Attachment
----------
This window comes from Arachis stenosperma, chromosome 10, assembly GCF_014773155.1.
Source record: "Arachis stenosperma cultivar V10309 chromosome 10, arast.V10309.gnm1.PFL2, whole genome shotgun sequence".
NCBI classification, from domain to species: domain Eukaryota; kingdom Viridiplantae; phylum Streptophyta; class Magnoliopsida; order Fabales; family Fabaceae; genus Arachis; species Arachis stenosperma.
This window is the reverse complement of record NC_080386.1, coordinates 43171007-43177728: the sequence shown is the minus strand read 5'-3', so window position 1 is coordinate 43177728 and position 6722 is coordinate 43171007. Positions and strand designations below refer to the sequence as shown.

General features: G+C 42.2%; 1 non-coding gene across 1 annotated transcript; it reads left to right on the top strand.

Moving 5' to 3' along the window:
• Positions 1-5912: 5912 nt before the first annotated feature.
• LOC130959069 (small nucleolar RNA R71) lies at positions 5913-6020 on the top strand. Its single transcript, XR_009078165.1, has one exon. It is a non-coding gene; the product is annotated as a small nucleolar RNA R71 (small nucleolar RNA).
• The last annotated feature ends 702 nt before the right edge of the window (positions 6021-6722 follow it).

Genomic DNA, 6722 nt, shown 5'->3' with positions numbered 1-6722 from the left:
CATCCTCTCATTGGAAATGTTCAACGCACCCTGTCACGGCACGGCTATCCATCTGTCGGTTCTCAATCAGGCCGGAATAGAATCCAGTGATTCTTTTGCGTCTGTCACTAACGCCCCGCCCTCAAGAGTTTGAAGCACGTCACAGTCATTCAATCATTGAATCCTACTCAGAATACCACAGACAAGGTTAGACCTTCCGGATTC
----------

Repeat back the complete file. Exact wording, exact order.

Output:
This window comes from Arachis stenosperma, chromosome 10, assembly GCF_014773155.1.
Source record: "Arachis stenosperma cultivar V10309 chromosome 10, arast.V10309.gnm1.PFL2, whole genome shotgun sequence".
NCBI classification, from domain to species: domain Eukaryota; kingdom Viridiplantae; phylum Streptophyta; class Magnoliopsida; order Fabales; family Fabaceae; genus Arachis; species Arachis stenosperma.
This window is the reverse complement of record NC_080386.1, coordinates 43171007-43177728: the sequence shown is the minus strand read 5'-3', so window position 1 is coordinate 43177728 and position 6722 is coordinate 43171007. Positions and strand designations below refer to the sequence as shown.

General features: G+C 42.2%; 1 non-coding gene across 1 annotated transcript; it reads left to right on the top strand.

Moving 5' to 3' along the window:
• Positions 1-5912: 5912 nt before the first annotated feature.
• LOC130959069 (small nucleolar RNA R71) lies at positions 5913-6020 on the top strand. Its single transcript, XR_009078165.1, has one exon. It is a non-coding gene; the product is annotated as a small nucleolar RNA R71 (small nucleolar RNA).
• The last annotated feature ends 702 nt before the right edge of the window (positions 6021-6722 follow it).

Genomic DNA, 6722 nt, shown 5'->3' with positions numbered 1-6722 from the left:
CATCCTCTCATTGGAAATGTTCAACGCACCCTGTCACGGCACGGCTATCCATCTGTCGGTTCTCAATCAGGCCGGAATAGAATCCAGTGATTCTTTTGCGTCTGTCACTAACGCCCCGCCCTCAAGAGTTTGAAGCACGTCACAGTCATTCAATCATTGAATCCTACTCAGAATACCACAGACAAGGTTAGACCTTCCGGATTC